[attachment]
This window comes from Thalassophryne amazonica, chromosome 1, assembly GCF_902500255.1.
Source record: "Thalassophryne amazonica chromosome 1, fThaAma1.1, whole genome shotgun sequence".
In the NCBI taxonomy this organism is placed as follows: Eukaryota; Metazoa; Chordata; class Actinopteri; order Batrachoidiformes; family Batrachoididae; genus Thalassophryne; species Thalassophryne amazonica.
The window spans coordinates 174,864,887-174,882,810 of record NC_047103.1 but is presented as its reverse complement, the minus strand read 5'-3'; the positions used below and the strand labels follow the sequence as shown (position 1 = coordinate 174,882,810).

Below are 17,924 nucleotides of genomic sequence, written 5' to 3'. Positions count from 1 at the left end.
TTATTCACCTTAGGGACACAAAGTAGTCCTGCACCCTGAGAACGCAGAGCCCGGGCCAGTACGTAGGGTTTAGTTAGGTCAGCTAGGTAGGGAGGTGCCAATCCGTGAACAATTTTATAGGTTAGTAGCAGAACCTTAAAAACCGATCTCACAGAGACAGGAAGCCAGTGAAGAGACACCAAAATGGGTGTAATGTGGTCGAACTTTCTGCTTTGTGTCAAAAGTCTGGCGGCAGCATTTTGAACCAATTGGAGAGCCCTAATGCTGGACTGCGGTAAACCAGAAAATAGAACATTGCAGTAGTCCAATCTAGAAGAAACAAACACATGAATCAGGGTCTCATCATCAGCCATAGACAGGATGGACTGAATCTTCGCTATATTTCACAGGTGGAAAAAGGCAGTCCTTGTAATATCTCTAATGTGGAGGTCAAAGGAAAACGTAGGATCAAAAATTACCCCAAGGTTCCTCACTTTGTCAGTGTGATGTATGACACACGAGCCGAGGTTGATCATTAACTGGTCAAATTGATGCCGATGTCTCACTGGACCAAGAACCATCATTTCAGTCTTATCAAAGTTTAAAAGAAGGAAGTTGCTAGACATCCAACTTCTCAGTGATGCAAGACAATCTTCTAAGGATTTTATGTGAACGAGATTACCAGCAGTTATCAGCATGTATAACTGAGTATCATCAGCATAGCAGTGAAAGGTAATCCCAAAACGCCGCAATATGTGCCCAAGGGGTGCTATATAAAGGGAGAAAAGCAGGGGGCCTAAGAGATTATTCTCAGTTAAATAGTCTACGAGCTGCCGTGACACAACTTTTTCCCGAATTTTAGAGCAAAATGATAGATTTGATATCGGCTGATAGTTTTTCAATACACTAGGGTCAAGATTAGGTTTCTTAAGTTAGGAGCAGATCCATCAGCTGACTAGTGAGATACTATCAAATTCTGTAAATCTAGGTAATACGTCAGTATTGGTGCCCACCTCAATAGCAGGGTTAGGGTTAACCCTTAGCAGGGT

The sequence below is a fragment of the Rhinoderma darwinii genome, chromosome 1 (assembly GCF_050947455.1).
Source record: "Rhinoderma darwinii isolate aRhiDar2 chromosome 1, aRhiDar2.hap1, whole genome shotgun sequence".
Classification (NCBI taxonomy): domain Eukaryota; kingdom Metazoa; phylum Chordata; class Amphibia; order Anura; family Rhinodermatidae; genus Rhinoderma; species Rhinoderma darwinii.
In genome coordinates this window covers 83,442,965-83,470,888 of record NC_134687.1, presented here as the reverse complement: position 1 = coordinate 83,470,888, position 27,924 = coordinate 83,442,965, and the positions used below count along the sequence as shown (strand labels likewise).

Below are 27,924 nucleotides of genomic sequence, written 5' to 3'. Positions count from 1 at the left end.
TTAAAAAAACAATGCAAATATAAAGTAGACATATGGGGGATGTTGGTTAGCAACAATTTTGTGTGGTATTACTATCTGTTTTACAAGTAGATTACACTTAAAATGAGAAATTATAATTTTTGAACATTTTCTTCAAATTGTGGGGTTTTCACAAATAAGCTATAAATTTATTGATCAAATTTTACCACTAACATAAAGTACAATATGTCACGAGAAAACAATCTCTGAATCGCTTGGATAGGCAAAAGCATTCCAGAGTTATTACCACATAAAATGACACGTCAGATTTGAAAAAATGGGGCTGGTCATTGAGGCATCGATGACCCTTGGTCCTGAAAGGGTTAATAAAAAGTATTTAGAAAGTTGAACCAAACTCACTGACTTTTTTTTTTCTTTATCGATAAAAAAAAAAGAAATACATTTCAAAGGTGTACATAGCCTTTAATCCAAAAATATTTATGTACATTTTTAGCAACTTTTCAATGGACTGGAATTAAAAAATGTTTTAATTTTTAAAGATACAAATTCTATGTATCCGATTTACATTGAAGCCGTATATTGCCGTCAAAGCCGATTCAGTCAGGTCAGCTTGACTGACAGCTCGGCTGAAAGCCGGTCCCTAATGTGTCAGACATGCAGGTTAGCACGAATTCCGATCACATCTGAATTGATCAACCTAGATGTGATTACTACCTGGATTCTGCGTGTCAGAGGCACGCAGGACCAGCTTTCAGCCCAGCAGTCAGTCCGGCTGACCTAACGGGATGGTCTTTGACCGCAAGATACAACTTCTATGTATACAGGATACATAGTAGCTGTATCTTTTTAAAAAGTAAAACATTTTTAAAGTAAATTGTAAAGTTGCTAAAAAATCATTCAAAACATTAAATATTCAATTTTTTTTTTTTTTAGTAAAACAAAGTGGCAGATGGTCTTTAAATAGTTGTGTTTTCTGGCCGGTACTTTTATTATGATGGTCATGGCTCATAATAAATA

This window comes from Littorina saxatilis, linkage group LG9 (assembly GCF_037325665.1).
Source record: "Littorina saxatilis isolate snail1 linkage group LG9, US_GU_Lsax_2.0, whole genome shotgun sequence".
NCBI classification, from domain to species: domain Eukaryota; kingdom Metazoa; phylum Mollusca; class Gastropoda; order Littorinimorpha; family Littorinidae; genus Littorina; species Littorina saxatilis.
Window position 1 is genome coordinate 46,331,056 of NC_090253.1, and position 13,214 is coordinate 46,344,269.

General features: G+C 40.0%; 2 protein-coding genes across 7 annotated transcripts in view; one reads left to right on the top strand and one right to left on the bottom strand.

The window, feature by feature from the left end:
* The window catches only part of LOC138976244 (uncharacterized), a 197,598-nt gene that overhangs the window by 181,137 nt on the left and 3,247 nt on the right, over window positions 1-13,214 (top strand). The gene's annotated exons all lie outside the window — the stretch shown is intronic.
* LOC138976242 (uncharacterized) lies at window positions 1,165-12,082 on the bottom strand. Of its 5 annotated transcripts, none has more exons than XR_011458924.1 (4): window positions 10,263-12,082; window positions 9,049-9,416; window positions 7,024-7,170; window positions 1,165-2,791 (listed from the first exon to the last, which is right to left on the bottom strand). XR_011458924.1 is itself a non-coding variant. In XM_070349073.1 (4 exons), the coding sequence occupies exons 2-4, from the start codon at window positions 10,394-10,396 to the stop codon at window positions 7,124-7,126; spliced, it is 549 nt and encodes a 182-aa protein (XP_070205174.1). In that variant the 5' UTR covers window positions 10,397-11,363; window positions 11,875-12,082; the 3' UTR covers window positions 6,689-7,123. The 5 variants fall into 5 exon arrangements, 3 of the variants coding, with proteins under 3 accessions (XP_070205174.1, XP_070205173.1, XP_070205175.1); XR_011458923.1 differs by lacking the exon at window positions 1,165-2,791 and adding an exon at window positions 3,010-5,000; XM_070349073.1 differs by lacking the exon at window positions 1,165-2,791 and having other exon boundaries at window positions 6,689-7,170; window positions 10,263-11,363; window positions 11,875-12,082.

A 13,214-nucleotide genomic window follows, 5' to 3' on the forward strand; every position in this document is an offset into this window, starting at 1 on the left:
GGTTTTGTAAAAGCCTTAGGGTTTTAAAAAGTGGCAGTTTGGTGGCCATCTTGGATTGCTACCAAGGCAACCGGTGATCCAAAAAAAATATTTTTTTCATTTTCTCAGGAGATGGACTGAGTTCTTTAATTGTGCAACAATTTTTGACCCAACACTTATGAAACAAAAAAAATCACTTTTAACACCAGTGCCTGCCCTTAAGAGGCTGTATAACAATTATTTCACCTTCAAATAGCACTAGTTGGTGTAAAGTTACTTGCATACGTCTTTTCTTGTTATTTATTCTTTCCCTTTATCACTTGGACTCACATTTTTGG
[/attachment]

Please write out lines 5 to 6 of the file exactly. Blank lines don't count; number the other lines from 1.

Below are 17,924 nucleotides of genomic sequence, written 5' to 3'. Positions count from 1 at the left end.
TTATTCACCTTAGGGACACAAAGTAGTCCTGCACCCTGAGAACGCAGAGCCCGGGCCAGTACGTAGGGTTTAGTTAGGTCAGCTAGGTAGGGAGGTGCCAATCCGTGAACAATTTTATAGGTTAGTAGCAGAACCTTAAAAACCGATCTCACAGAGACAGGAAGCCAGTGAAGAGACACCAAAATGGGTGTAATGTGGTCGAACTTTCTGCTTTGTGTCAAAAGTCTGGCGGCAGCATTTTGAACCAATTGGAGAGCCCTAATGCTGGACTGCGGTAAACCAGAAAATAGAACATTGCAGTAGTCCAATCTAGAAGAAACAAACACATGAATCAGGGTCTCATCATCAGCCATAGACAGGATGGACTGAATCTTCGCTATATTTCACAGGTGGAAAAAGGCAGTCCTTGTAATATCTCTAATGTGGAGGTCAAAGGAAAACGTAGGATCAAAAATTACCCCAAGGTTCCTCACTTTGTCAGTGTGATGTATGACACACGAGCCGAGGTTGATCATTAACTGGTCAAATTGATGCCGATGTCTCACTGGACCAAGAACCATCATTTCAGTCTTATCAAAGTTTAAAAGAAGGAAGTTGCTAGACATCCAACTTCTCAGTGATGCAAGACAATCTTCTAAGGATTTTATGTGAACGAGATTACCAGCAGTTATCAGCATGTATAACTGAGTATCATCAGCATAGCAGTGAAAGGTAATCCCAAAACGCCGCAATATGTGCCCAAGGGGTGCTATATAAAGGGAGAAAAGCAGGGGGCCTAAGAGATTATTCTCAGTTAAATAGTCTACGAGCTGCCGTGACACAACTTTTTCCCGAATTTTAGAGCAAAATGATAGATTTGATATCGGCTGATAGTTTTTCAATACACTAGGGTCAAGATTAGGTTTCTTAAGTTAGGAGCAGATCCATCAGCTGACTAGTGAGATACTATCAAATTCTGTAAATCTAGGTAATACGTCAGTATTGGTGCCCACCTCAATAGCAGGGTTAGGGTTAACCCTTAGCAGGGT